Mr. Chairman, I do not wish to delay proceedings in view of last evening's agreement, but there was a commitment I believe to make a statement on the Whitfield matter on behalf of the Minister of Justice.
I wish to deal first with a question asked by the hon. member for Skeena in this house on March 11, as to whether the government intends to introduce legislation to make illegal in the future contracts such as the one
March 27, 1968
made between Canadian Marconi and Mr. Terence Whitfield.
It should be borne in mind, Mr. Chairman, that in the Whitfield case the Supreme Court was dealing with a particular clause in a particular contract; and while the court held that the clause in question was valid and not contrary to public policy its judgment does not purport to deal generally with the matter of discrimination in employment contracts.
The position of the government on the question of human rights, including the question of discrimination, is well known. We feel that such matters should be dealt with in a constitutional Bill of Rights that would have equal effect whether the matter arose within federal or provincial jurisdiction. In the Whitfield case, the contract was made in Montreal on November 3, 1960, and was to be performed within the province of Quebec.
[DOT] (5:00 p.m.)
I hope I shall not be taken as suggesting that parliament is not competent or is powerless to legislate in such a way as to prevent discrimination against a special group or segment of our population in respect of which it has special jurisdiction, in this case Indians and Eskimos, by virtue of head 24 of section 91 of the British North America Act. However, it is important in the view of the government that this problem of discrimination be dealt with on a general, rather than a limited, basis and this can be accomplished only if the problem is dealt with by the respective provincial legislatures in the context of the general law. In our view, the only adequate answer is a constitutional bill of rights, and hon. members will recall that this was the position taken by the government at the recent federal-provincial conference.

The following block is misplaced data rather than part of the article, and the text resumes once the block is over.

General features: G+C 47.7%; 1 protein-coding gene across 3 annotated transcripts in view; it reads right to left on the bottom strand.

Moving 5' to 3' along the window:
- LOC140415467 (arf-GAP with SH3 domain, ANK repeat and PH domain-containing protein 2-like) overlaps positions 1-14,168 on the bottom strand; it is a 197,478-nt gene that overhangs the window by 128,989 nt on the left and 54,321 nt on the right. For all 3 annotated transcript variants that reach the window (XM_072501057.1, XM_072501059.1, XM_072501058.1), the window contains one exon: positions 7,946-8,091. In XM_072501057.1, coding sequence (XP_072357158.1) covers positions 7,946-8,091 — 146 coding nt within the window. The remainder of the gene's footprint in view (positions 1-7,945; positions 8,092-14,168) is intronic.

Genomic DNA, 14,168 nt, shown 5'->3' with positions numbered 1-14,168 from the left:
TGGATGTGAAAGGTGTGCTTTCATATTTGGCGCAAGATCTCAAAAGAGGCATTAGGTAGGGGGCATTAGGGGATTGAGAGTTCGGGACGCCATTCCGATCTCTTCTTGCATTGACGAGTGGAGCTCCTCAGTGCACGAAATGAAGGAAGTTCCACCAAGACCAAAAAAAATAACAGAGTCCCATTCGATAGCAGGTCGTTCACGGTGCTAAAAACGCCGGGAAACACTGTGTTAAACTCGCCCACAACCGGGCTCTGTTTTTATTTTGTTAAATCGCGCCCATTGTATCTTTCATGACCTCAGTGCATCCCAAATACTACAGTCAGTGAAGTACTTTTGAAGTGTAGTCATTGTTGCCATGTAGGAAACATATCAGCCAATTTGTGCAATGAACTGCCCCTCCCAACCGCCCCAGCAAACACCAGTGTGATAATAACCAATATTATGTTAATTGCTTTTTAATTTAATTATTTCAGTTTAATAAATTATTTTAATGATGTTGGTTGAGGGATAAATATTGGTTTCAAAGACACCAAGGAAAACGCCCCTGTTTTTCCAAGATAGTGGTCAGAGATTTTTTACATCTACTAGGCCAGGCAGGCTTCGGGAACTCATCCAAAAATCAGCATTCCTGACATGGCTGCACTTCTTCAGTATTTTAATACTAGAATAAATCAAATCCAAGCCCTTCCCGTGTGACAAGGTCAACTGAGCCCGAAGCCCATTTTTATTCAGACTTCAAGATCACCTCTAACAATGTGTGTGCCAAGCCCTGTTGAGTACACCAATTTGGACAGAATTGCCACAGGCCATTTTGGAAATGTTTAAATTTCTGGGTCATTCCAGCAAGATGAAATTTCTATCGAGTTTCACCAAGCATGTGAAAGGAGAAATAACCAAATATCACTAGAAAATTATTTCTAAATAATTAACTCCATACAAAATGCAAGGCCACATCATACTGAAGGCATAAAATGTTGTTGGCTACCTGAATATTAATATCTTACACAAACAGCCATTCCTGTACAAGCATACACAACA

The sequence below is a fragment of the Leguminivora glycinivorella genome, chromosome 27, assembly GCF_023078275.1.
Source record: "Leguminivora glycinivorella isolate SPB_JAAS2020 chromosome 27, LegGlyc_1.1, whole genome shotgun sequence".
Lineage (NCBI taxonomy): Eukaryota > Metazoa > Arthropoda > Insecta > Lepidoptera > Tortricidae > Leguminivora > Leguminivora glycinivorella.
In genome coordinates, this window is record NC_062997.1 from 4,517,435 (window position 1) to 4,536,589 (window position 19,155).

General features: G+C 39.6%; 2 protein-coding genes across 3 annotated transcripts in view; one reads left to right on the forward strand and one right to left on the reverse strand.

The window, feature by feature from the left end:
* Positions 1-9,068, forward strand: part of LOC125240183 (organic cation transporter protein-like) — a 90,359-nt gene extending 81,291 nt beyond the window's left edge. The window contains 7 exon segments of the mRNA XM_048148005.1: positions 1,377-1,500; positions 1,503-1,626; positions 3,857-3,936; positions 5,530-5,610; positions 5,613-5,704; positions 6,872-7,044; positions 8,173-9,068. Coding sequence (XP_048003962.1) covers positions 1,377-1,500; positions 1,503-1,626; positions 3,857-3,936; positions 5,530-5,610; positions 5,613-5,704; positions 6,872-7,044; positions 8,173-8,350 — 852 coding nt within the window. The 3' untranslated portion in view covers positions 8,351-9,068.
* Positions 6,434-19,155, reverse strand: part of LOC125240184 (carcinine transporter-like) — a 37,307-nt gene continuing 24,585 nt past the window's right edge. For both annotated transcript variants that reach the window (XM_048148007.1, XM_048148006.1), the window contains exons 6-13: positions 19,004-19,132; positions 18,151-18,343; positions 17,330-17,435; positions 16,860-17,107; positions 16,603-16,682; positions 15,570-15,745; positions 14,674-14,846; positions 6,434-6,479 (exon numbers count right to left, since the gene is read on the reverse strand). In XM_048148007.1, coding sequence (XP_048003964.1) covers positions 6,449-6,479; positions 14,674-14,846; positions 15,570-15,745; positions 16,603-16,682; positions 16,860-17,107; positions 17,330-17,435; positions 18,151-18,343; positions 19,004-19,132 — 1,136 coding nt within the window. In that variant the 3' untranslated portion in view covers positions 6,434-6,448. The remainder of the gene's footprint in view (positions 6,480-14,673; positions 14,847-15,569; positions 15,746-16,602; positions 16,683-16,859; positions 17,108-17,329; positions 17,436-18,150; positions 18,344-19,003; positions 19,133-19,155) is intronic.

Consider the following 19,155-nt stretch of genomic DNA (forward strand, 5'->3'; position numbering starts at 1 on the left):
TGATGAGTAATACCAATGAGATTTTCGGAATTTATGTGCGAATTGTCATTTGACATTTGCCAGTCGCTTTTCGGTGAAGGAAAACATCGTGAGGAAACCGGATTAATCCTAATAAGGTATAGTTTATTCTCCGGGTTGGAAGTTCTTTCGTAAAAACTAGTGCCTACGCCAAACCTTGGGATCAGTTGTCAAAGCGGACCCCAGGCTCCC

With reference to the question posed by the right hon. member for Prince Albert, I would regretfully point out there is really no precedent for the suggestion that the government might ask the Supreme Court of Canada to re-hear the appeal of Whitfield v. Canadian Marconi before the full court. The only legal course open to the government would be to refer the matter to the Supreme Court by way of a reference under section 55 of the Supreme Court Act. This of course could be done, but it would appear pointless because the Supreme Court, as well as the courts below, has finally determined the legal status of this contract between Whitfield and Canadian Marconi. It could not be assumed-indeed it would be imprudent to assume-that
Ways and Means
the Supreme Court would decide, on a reference, that the judgment which it had previously rendered was incorrect.
I understand there is no basis for the suggestion that the government can ask a court, including the Supreme Court, to rehear a case between private litigants. One of the private litigants might make this request but in our view the government would not be justified in intervening in private litigation of this kind.
As to the problem of a contract made in one province but to be performed in another, it may be well to point out that parliament does not automatically have jurisdiction with regard to such contracts. For example, a contract made in Ontario to be performed in Quebec, cannot require a party to it to do something which is in conflict with, or illegal under, Quebec law. This problem is very much broader than the problem of discrimination but it does not give rise to any new or peculiar head of federal jurisdiction. In any event, this is not relevant to the Whitfield case in which the contract complained of was made in the province in which it was to be performed.
Resolution reported and concurred in.
Topic: INTERIM SUPPLY